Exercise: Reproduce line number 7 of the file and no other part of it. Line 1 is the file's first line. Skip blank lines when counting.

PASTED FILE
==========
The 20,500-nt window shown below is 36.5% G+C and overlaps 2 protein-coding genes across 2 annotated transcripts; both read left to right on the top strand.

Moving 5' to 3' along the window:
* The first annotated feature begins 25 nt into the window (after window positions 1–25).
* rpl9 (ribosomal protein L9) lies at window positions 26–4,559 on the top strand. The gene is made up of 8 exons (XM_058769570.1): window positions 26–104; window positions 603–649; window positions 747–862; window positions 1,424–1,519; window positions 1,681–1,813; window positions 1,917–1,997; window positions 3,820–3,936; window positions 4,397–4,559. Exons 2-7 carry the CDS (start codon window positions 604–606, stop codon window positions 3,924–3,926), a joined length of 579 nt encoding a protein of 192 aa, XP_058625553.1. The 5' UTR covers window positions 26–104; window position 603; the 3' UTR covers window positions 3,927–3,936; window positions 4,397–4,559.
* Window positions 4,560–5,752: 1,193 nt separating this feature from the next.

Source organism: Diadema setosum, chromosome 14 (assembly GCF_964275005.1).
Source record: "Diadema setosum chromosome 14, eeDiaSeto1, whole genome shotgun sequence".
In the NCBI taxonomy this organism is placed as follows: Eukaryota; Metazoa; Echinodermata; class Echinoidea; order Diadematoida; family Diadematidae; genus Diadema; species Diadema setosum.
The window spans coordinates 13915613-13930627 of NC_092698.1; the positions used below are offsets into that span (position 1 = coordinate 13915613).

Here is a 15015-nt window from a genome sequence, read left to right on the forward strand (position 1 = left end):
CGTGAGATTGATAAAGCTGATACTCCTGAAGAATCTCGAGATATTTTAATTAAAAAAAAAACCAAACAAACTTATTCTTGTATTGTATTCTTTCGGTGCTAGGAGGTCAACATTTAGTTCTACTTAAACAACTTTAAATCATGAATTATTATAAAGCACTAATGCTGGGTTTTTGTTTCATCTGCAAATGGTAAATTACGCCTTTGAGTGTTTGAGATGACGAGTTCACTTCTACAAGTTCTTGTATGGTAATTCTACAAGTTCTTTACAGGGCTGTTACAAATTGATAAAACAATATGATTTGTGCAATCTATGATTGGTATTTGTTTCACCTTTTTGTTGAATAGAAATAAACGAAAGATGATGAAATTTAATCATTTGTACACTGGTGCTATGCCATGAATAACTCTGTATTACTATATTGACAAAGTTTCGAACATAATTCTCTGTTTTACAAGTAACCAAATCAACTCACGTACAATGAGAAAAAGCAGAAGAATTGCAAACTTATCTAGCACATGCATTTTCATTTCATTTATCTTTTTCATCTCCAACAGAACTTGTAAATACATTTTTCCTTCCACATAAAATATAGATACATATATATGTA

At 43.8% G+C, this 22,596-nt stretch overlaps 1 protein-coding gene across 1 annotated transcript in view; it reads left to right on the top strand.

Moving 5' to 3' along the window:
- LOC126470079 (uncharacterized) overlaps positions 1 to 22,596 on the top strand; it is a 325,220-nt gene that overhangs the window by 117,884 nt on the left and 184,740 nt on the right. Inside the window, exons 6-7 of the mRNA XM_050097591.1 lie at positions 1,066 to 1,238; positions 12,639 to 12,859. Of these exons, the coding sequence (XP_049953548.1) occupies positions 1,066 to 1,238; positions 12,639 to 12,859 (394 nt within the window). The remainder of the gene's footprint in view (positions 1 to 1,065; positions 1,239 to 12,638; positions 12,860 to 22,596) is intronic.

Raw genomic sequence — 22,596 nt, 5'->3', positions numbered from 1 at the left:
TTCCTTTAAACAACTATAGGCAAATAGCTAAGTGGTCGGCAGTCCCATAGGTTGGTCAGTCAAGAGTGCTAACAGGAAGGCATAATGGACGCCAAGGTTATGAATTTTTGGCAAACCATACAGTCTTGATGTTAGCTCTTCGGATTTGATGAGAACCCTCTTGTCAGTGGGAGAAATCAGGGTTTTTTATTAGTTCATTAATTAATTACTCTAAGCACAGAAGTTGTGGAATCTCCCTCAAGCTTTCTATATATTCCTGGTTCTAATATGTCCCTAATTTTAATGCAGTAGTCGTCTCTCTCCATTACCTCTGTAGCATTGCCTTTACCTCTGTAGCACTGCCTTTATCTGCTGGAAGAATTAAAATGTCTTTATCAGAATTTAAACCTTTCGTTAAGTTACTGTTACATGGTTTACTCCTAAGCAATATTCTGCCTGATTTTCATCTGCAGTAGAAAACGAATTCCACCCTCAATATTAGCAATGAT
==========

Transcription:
Source record: "Diadema setosum chromosome 14, eeDiaSeto1, whole genome shotgun sequence".